* Granting temporary aid increases to support development efforts for violence-prone parts of the country, such as a five- year road-construction plan.
* Providing greater technical reconnaissance support as Colombia seeks to track down insurgent leaders more efficiently.
(Recently, Colombia asked the U.S. for Blackhawk helicopters, as well as (remote-controlled, sans pilot) drone planes.)
* Helping Colombia’s special forces better organize themselves.
* Teaching skills to deployed soldiers and police in the field, as NATO has done in Afghanistan, where counterinsurgency advisory and assistance teams, known as CAAT, went on patrol with forces to train them in actual operations. Such education and cooperation can be a two-way street, as Colombia continues to have more expertise in areas such as jungle warfare than U.S. forces do.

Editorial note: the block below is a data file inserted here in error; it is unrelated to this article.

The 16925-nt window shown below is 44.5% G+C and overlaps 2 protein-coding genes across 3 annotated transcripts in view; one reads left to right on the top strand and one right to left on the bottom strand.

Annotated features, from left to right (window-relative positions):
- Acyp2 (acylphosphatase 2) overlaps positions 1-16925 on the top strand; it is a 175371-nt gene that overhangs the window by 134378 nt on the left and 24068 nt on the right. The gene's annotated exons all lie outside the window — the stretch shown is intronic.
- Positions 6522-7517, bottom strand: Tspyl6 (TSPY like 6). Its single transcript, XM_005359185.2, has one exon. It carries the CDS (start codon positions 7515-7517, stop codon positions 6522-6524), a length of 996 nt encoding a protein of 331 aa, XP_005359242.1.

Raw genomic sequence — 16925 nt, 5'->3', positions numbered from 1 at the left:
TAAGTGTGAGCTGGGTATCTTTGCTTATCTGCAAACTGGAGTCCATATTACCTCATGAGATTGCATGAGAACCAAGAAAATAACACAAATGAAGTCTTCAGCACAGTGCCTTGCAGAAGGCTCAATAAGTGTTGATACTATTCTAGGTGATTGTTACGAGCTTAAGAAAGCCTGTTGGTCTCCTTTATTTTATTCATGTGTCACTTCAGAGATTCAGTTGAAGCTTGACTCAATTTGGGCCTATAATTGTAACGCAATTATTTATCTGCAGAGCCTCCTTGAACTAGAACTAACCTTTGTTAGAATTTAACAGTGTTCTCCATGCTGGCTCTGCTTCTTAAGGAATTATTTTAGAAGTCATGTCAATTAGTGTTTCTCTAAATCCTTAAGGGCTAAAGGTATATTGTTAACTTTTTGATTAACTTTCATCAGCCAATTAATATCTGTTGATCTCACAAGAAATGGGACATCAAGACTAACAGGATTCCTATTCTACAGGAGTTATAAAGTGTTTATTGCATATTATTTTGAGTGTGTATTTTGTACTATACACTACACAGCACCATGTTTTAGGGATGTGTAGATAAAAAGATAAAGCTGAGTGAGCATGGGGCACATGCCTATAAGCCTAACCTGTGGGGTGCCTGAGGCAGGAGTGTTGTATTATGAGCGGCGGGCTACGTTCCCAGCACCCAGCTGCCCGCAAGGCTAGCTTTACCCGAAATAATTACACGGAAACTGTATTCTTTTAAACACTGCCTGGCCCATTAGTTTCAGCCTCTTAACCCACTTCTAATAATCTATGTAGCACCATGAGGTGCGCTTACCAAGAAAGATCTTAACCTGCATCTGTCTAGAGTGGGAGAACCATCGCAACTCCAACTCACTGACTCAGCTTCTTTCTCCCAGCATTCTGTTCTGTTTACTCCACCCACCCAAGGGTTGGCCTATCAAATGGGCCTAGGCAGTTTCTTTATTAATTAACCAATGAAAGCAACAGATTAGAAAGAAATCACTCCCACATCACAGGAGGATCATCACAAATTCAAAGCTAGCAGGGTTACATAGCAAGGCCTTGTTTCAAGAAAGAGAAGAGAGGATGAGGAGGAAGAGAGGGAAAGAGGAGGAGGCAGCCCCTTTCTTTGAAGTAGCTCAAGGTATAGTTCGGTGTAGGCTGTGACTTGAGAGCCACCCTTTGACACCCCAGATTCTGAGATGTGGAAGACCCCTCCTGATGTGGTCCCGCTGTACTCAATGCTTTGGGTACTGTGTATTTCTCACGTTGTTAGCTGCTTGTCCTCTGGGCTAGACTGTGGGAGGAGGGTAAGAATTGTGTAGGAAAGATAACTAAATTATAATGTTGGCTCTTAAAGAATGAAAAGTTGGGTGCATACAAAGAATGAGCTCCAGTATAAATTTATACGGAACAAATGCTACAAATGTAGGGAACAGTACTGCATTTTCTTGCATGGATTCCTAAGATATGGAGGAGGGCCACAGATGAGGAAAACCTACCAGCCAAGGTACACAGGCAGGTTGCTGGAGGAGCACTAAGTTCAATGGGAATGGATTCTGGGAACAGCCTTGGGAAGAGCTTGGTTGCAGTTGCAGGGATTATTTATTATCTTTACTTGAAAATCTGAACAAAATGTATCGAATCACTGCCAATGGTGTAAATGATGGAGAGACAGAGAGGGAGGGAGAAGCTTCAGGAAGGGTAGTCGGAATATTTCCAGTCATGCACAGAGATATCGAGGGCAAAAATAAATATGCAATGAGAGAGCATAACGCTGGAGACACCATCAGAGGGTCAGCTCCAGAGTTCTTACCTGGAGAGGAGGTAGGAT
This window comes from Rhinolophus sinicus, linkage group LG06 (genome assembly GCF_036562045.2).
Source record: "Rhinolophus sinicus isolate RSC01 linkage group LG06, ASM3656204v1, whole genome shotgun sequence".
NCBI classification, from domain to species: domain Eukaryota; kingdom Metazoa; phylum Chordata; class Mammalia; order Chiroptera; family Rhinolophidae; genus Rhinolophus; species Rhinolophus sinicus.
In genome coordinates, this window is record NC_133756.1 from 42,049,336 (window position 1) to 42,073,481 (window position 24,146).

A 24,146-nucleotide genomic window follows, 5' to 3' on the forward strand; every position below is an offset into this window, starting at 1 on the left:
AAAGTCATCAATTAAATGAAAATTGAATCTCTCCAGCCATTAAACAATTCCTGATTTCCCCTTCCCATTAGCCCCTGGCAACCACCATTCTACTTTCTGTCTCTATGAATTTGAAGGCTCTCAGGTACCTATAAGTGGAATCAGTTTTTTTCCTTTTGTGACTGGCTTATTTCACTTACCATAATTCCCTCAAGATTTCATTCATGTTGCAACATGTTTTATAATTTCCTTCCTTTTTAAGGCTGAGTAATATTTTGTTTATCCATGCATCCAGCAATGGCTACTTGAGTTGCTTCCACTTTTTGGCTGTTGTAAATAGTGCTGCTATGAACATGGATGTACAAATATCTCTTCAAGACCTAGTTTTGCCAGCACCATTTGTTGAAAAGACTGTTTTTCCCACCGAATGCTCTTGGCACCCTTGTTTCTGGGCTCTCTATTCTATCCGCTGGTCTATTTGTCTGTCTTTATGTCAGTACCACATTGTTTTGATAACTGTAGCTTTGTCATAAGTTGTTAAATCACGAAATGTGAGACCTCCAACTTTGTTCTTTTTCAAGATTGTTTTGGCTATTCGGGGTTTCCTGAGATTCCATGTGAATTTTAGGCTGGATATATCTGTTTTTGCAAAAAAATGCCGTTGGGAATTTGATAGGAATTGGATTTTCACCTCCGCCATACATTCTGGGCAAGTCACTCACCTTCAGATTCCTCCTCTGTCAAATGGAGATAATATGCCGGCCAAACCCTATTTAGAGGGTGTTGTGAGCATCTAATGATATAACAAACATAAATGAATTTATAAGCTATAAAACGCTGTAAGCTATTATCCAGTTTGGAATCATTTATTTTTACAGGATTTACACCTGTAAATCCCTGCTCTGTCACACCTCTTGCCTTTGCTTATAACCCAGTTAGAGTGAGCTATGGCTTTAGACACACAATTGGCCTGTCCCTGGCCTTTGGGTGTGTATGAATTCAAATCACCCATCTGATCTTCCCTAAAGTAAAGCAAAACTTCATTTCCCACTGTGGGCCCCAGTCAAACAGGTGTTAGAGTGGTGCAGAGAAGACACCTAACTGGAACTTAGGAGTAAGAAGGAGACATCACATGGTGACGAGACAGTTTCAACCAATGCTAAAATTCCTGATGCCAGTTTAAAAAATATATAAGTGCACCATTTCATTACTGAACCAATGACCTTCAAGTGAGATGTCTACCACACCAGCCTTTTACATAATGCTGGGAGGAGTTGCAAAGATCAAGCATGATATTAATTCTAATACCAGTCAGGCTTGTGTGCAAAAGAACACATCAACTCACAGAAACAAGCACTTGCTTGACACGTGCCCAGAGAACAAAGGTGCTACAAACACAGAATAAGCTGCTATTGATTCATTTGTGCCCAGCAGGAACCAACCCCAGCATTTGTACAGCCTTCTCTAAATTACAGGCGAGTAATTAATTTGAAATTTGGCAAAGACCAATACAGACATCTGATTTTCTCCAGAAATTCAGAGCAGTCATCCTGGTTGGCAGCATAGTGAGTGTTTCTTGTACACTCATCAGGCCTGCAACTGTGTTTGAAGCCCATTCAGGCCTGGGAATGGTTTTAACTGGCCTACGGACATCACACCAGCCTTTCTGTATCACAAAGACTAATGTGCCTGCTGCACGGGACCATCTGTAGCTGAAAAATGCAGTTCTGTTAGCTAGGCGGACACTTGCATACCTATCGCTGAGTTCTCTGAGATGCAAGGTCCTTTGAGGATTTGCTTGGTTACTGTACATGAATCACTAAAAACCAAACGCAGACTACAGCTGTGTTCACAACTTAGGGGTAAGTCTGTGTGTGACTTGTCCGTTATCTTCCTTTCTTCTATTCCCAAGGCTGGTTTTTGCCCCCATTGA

(U.S. Army Gen. Martin Dempsey said that as U.S. soldiers spend more time in Afghanistan and Iraq, they need to be retrained for new challenges, like jungle terrain. He also said the U.S. needs to be aware of drug routes because those could be the way organized crime get, per se, weapons of mass destruction into the U.S.)
Yes to all of the above.
However, alongside building up the Armed Forces, Colombia’s priority should be institution-building. Once the U.S. (and others’) help in Colombia ceases to exist, Colombia and Colombians need, more than ever, to stand on our own two feet. During Alvaro Uribe’s presidency, insurgency groups declined by roughly half. People travelled on rural roads. Kidnappings decreased. Foreign investment increased. But with Uribe out of office, these advances seem to have reverted, and we saw that in some areas (like demobilization of paramilitaries, which, simply, metamorphosed into Bacrim), they were not advances at all. In hindsight, President Uribe was a one-man show. The former president seems to have been the back-bone decision-maker behind all ministries and institutions. Uribe was a one-man show because the institutions stand on fragile ground.
In the long-term, no amount of U.S. (or others’) help can strengthen a country with weak institutions.